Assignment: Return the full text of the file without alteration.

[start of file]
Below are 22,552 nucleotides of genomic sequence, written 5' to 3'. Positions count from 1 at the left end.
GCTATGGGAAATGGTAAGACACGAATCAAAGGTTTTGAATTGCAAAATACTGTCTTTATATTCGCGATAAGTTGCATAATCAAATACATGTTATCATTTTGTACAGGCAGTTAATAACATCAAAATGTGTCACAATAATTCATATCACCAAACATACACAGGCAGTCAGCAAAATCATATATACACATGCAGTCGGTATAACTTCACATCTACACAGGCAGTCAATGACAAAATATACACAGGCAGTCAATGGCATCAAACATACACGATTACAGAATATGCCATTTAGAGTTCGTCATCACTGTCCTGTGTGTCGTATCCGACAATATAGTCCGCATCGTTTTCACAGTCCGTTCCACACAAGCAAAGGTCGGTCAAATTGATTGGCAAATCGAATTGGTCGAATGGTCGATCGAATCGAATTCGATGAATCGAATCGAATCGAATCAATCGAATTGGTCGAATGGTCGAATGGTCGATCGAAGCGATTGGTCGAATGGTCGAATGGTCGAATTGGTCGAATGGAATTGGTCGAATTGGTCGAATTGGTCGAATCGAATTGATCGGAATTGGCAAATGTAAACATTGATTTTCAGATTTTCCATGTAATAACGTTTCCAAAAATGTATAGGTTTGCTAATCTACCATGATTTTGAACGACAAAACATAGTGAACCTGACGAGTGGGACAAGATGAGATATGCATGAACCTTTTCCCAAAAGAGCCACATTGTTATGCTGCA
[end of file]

Below are 22,552 nucleotides of genomic sequence, written 5' to 3'. Positions count from 1 at the left end.
GCTATGGGAAATGGTAAGACACGAATCAAAGGTTTTGAATTGCAAAATACTGTCTTTATATTCGCGATAAGTTGCATAATCAAATACATGTTATCATTTTGTACAGGCAGTTAATAACATCAAAATGTGTCACAATAATTCATATCACCAAACATACACAGGCAGTCAGCAAAATCATATATACACATGCAGTCGGTATAACTTCACATCTACACAGGCAGTCAATGACAAAATATACACAGGCAGTCAATGGCATCAAACATACACGATTACAGAATATGCCATTTAGAGTTCGTCATCACTGTCCTGTGTGTCGTATCCGACAATATAGTCCGCATCGTTTTCACAGTCCGTTCCACACAAGCAAAGGTCGGTCAAATTGATTGGCAAATCGAATTGGTCGAATGGTCGATCGAATCGAATTCGATGAATCGAATCGAATCGAATCAATCGAATTGGTCGAATGGTCGAATGGTCGATCGAAGCGATTGGTCGAATGGTCGAATGGTCGAATTGGTCGAATGGAATTGGTCGAATTGGTCGAATTGGTCGAATCGAATTGATCGGAATTGGCAAATGTAAACATTGATTTTCAGATTTTCCATGTAATAACGTTTCCAAAAATGTATAGGTTTGCTAATCTACCATGATTTTGAACGACAAAACATAGTGAACCTGACGAGTGGGACAAGATGAGATATGCATGAACCTTTTCCCAAAAGAGCCACATTGTTATGCTGCA